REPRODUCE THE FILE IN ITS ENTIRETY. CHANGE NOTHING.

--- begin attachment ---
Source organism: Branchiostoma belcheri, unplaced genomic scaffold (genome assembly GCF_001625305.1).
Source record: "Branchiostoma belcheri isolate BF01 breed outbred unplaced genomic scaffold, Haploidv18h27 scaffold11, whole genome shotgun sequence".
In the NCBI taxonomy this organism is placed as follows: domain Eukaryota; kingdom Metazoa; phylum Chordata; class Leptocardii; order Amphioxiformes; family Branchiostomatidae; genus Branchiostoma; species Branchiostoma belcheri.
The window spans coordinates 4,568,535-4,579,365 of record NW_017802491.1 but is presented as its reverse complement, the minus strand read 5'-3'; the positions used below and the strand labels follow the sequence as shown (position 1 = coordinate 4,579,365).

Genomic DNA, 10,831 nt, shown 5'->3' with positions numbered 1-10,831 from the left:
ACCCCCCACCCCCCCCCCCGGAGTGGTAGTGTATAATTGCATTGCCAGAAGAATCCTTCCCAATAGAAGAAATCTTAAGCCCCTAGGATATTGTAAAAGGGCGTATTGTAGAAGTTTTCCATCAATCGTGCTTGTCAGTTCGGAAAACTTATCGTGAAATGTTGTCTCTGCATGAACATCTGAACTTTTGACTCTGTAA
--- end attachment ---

Source organism: Branchiostoma belcheri, unplaced genomic scaffold (genome assembly GCF_001625305.1).
Source record: "Branchiostoma belcheri isolate BF01 breed outbred unplaced genomic scaffold, Haploidv18h27 scaffold11, whole genome shotgun sequence".
In the NCBI taxonomy this organism is placed as follows: domain Eukaryota; kingdom Metazoa; phylum Chordata; class Leptocardii; order Amphioxiformes; family Branchiostomatidae; genus Branchiostoma; species Branchiostoma belcheri.
The window spans coordinates 4,568,535-4,579,365 of record NW_017802491.1 but is presented as its reverse complement, the minus strand read 5'-3'; the positions used below and the strand labels follow the sequence as shown (position 1 = coordinate 4,579,365).

Genomic DNA, 10,831 nt, shown 5'->3' with positions numbered 1-10,831 from the left:
ACCCCCCACCCCCCCCCCCGGAGTGGTAGTGTATAATTGCATTGCCAGAAGAATCCTTCCCAATAGAAGAAATCTTAAGCCCCTAGGATATTGTAAAAGGGCGTATTGTAGAAGTTTTCCATCAATCGTGCTTGTCAGTTCGGAAAACTTATCGTGAAATGTTGTCTCTGCATGAACATCTGAACTTTTGACTCTGTAA